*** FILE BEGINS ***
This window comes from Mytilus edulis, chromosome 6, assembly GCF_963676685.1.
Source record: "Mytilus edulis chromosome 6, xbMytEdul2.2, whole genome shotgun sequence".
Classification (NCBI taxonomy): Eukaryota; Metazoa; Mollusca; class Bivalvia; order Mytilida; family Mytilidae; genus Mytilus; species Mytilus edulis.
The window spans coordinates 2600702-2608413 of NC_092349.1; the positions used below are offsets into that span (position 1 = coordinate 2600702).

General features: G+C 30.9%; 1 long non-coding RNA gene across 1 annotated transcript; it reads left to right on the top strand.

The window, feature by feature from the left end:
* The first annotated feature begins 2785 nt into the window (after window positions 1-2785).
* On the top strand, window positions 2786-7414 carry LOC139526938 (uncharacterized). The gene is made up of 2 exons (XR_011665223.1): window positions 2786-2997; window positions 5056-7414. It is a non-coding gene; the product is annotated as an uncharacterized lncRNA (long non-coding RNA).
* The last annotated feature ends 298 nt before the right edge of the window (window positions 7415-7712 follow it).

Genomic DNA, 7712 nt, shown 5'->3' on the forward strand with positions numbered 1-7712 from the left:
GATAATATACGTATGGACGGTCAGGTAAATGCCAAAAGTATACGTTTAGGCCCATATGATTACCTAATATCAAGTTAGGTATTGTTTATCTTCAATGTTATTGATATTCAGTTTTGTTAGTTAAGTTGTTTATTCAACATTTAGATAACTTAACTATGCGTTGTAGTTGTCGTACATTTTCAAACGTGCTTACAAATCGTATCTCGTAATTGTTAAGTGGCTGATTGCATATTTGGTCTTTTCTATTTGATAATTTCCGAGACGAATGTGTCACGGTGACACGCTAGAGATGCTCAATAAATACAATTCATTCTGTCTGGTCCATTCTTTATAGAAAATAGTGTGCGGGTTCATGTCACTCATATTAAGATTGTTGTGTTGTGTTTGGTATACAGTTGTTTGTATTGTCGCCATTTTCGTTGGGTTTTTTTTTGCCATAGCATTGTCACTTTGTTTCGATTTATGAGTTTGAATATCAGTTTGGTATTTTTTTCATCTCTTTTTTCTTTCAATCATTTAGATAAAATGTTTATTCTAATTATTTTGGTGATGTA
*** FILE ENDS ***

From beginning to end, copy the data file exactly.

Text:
This window comes from Mytilus edulis, chromosome 6, assembly GCF_963676685.1.
Source record: "Mytilus edulis chromosome 6, xbMytEdul2.2, whole genome shotgun sequence".
Classification (NCBI taxonomy): Eukaryota; Metazoa; Mollusca; class Bivalvia; order Mytilida; family Mytilidae; genus Mytilus; species Mytilus edulis.
The window spans coordinates 2600702-2608413 of NC_092349.1; the positions used below are offsets into that span (position 1 = coordinate 2600702).

General features: G+C 30.9%; 1 long non-coding RNA gene across 1 annotated transcript; it reads left to right on the top strand.

The window, feature by feature from the left end:
* The first annotated feature begins 2785 nt into the window (after window positions 1-2785).
* On the top strand, window positions 2786-7414 carry LOC139526938 (uncharacterized). The gene is made up of 2 exons (XR_011665223.1): window positions 2786-2997; window positions 5056-7414. It is a non-coding gene; the product is annotated as an uncharacterized lncRNA (long non-coding RNA).
* The last annotated feature ends 298 nt before the right edge of the window (window positions 7415-7712 follow it).

Genomic DNA, 7712 nt, shown 5'->3' on the forward strand with positions numbered 1-7712 from the left:
GATAATATACGTATGGACGGTCAGGTAAATGCCAAAAGTATACGTTTAGGCCCATATGATTACCTAATATCAAGTTAGGTATTGTTTATCTTCAATGTTATTGATATTCAGTTTTGTTAGTTAAGTTGTTTATTCAACATTTAGATAACTTAACTATGCGTTGTAGTTGTCGTACATTTTCAAACGTGCTTACAAATCGTATCTCGTAATTGTTAAGTGGCTGATTGCATATTTGGTCTTTTCTATTTGATAATTTCCGAGACGAATGTGTCACGGTGACACGCTAGAGATGCTCAATAAATACAATTCATTCTGTCTGGTCCATTCTTTATAGAAAATAGTGTGCGGGTTCATGTCACTCATATTAAGATTGTTGTGTTGTGTTTGGTATACAGTTGTTTGTATTGTCGCCATTTTCGTTGGGTTTTTTTTTGCCATAGCATTGTCACTTTGTTTCGATTTATGAGTTTGAATATCAGTTTGGTATTTTTTTCATCTCTTTTTTCTTTCAATCATTTAGATAAAATGTTTATTCTAATTATTTTGGTGATGTA